Italy's Parmalat founder sentenced to 18 years in prison over fraud

08:53, December 10, 2010      

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Founder and former CEO of Italy's leading food firm Parmalat Calisto Tanzi was sentenced on Thursday to 18 years in prison for his role in the dairy multi- national fraud scandal in 2003.

According to local press, Tanzi was convicted by a court in northern city of Parma for criminal association and fraudulent bankruptcy, which resulted in estimated debts of 14 billion euros (18.5 billion U.S dollars).

Other Parmalat managers were also sentenced to prison terms over Europe's biggest ever false accounting scam, and ordered to pay the firm 2 billion euros (2.6 billion U.S. dollars) and compensate thousands of defrauded investors.

Tanzi, 72, had already been given a 10-year jail sentence for stock market manipulation following an earlier trial, but he had appealed against the conviction.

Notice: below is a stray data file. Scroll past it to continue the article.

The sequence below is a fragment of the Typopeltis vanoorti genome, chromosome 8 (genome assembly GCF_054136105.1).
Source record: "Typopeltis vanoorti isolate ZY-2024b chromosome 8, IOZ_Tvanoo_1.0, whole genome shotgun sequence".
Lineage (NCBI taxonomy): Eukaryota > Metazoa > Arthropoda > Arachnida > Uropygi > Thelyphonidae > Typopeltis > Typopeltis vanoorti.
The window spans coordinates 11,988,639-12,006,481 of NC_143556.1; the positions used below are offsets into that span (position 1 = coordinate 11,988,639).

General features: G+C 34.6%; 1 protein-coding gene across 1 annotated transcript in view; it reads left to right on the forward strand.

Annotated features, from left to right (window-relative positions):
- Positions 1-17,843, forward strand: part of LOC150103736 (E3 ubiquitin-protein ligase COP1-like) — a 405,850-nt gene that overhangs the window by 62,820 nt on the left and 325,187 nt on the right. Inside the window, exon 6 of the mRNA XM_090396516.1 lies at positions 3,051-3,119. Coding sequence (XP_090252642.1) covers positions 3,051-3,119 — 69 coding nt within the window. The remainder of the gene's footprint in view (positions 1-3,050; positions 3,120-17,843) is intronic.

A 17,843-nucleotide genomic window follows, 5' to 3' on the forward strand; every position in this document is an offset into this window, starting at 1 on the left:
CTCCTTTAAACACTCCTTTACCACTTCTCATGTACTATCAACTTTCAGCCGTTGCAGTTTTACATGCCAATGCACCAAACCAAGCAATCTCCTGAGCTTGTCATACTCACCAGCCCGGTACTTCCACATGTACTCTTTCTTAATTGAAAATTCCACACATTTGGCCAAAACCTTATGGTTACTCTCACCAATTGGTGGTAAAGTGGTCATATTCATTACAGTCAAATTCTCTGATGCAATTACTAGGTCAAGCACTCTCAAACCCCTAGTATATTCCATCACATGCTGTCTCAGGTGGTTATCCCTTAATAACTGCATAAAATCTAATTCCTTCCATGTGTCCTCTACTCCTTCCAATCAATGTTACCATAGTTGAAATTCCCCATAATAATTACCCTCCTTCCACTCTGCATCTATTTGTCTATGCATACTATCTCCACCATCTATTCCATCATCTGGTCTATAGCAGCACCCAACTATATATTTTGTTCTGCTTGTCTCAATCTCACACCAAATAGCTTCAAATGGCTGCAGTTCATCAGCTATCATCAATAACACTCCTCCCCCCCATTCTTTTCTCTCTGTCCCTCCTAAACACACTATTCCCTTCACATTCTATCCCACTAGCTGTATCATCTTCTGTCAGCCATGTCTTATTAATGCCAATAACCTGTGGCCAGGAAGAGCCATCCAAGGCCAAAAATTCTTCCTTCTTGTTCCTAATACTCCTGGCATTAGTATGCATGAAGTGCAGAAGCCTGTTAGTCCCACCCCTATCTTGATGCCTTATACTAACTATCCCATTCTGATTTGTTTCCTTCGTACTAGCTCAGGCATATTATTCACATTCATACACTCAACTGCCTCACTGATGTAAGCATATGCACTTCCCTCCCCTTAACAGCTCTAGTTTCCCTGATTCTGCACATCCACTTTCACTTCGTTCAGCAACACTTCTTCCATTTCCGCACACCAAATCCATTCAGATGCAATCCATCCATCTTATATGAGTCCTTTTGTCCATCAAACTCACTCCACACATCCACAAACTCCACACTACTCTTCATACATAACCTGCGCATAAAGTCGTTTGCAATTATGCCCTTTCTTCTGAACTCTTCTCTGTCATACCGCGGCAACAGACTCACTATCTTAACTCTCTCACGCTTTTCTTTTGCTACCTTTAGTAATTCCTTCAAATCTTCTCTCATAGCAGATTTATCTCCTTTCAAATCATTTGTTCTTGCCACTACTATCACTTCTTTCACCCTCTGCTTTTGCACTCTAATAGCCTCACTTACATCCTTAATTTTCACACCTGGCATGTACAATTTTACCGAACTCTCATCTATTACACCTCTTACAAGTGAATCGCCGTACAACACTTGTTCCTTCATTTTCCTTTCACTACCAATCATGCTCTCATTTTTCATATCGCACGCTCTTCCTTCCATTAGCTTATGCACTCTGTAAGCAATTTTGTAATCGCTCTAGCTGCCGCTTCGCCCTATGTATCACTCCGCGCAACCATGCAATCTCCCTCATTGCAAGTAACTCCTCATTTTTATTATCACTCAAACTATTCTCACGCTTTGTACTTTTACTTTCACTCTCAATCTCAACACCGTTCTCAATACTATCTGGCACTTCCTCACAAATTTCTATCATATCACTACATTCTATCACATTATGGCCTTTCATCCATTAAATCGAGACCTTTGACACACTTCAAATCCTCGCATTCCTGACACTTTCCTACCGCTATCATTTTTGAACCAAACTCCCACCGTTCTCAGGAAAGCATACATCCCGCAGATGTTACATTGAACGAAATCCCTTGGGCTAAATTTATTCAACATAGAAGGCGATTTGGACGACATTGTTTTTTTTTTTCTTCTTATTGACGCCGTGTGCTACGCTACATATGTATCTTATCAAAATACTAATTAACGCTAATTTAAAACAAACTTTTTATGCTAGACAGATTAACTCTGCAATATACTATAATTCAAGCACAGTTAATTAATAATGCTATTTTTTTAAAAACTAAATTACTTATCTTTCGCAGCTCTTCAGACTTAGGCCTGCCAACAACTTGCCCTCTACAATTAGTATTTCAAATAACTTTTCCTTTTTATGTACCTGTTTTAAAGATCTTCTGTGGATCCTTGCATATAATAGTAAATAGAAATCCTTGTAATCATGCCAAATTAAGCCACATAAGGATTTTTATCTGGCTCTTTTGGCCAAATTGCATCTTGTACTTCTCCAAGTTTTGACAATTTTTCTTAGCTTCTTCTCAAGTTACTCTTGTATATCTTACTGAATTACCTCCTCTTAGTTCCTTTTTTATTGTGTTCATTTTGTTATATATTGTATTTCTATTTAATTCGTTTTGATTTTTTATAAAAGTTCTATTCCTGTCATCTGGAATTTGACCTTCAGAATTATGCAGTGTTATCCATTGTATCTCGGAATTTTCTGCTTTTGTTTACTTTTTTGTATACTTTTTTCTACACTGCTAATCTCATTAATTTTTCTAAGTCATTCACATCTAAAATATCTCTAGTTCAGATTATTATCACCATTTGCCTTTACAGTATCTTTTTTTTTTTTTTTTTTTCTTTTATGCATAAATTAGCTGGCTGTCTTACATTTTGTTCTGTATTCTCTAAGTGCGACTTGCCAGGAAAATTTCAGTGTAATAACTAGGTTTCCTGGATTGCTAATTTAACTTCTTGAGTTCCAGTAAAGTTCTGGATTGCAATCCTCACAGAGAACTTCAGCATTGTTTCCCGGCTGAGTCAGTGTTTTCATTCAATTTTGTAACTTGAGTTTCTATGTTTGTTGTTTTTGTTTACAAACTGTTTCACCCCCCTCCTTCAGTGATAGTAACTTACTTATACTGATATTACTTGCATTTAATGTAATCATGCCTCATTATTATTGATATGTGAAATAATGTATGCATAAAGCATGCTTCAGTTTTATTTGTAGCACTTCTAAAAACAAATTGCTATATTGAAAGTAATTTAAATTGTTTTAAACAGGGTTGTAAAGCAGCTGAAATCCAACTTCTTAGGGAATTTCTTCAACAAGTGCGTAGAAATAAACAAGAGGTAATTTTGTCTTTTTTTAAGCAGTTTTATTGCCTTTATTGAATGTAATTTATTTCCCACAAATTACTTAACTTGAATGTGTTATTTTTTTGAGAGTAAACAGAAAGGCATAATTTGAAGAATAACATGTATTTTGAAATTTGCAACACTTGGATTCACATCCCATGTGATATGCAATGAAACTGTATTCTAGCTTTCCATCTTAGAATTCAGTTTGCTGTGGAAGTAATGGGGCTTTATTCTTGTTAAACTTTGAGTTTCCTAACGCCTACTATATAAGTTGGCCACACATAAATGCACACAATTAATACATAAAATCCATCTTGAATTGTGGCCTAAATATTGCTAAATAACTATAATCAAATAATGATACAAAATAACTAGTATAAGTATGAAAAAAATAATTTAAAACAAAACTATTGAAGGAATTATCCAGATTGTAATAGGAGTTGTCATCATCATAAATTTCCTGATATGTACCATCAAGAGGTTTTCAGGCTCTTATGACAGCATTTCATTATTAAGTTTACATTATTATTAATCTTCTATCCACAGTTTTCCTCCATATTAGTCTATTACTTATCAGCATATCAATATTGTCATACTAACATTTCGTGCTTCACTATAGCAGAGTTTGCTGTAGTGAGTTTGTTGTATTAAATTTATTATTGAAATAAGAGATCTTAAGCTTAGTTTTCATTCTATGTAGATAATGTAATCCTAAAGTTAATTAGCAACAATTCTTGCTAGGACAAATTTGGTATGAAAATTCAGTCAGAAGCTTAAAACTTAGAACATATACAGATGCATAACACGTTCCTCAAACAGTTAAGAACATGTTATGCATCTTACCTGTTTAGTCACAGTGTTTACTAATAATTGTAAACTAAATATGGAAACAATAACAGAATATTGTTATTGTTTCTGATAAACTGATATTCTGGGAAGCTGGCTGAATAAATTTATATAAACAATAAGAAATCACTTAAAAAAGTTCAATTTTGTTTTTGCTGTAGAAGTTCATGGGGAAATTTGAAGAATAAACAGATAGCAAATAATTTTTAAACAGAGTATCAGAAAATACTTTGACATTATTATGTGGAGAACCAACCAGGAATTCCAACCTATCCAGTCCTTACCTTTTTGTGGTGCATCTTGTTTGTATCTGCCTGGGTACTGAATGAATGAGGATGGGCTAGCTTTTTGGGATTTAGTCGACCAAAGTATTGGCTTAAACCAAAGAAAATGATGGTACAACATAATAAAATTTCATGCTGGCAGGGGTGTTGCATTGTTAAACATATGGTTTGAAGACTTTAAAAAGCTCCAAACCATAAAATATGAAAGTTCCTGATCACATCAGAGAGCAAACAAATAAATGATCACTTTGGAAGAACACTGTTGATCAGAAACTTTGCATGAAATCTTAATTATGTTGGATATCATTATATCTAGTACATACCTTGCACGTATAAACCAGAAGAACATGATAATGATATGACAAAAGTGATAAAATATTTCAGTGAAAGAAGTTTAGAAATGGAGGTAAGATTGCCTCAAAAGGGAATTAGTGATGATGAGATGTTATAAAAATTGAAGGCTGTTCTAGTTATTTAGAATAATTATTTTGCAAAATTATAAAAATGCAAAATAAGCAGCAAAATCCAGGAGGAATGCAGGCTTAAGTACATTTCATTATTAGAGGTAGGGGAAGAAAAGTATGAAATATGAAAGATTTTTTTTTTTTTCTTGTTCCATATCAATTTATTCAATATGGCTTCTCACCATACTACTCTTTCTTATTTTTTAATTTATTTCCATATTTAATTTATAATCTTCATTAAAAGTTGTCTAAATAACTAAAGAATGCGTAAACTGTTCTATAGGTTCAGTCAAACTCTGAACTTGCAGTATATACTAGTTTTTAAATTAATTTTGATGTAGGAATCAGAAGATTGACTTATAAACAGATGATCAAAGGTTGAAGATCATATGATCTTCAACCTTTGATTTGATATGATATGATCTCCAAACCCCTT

His lawyer said that his client "was not expecting such a severe sentence", adding that Tanzi maintained his innocence and will appeal against the latest conviction as well.

Parmalat went bankrupt in December 2003 after it emerged that the group had been in trouble for many years, surviving only on the back of massive falsifications of its balance sheets and sophisticated financial instruments.

Before the collapse, the food conglomerate employed around 36, 000 people in more than 30 countries.

It emerged from bankruptcy protection and re-listed on the Milan Stock Exchange in 2005. Current Parmalat management took legal action against a few banks, including Citigroup and Bank of America, for their role in its crack.

Source: Xinhua


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